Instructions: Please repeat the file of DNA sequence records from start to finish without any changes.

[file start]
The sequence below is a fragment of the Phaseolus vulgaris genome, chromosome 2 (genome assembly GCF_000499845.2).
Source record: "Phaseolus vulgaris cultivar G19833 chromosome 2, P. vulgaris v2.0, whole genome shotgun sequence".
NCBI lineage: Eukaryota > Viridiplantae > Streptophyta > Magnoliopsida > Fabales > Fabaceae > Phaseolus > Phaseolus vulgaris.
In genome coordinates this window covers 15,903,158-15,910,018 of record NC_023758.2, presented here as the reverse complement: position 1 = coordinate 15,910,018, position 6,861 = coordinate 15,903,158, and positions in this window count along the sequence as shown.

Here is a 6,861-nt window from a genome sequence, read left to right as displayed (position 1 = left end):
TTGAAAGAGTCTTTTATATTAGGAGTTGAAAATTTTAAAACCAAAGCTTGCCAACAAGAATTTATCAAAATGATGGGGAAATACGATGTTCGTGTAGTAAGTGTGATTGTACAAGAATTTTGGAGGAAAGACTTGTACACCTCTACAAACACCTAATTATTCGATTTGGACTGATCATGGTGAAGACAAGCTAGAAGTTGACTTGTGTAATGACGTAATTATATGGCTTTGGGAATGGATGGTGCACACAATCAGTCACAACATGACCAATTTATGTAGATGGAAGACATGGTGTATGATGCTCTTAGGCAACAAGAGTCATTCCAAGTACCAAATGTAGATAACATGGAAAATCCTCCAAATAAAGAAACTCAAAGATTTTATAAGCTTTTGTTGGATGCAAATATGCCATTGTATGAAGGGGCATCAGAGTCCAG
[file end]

The sequence below is a fragment of the Phaseolus vulgaris genome, chromosome 2 (genome assembly GCF_000499845.2).
Source record: "Phaseolus vulgaris cultivar G19833 chromosome 2, P. vulgaris v2.0, whole genome shotgun sequence".
NCBI lineage: Eukaryota > Viridiplantae > Streptophyta > Magnoliopsida > Fabales > Fabaceae > Phaseolus > Phaseolus vulgaris.
In genome coordinates this window covers 15,903,158-15,910,018 of record NC_023758.2, presented here as the reverse complement: position 1 = coordinate 15,910,018, position 6,861 = coordinate 15,903,158, and positions in this window count along the sequence as shown.

Here is a 6,861-nt window from a genome sequence, read left to right as displayed (position 1 = left end):
TTGAAAGAGTCTTTTATATTAGGAGTTGAAAATTTTAAAACCAAAGCTTGCCAACAAGAATTTATCAAAATGATGGGGAAATACGATGTTCGTGTAGTAAGTGTGATTGTACAAGAATTTTGGAGGAAAGACTTGTACACCTCTACAAACACCTAATTATTCGATTTGGACTGATCATGGTGAAGACAAGCTAGAAGTTGACTTGTGTAATGACGTAATTATATGGCTTTGGGAATGGATGGTGCACACAATCAGTCACAACATGACCAATTTATGTAGATGGAAGACATGGTGTATGATGCTCTTAGGCAACAAGAGTCATTCCAAGTACCAAATGTAGATAACATGGAAAATCCTCCAAATAAAGAAACTCAAAGATTTTATAAGCTTTTGTTGGATGCAAATATGCCATTGTATGAAGGGGCATCAGAGTCCAG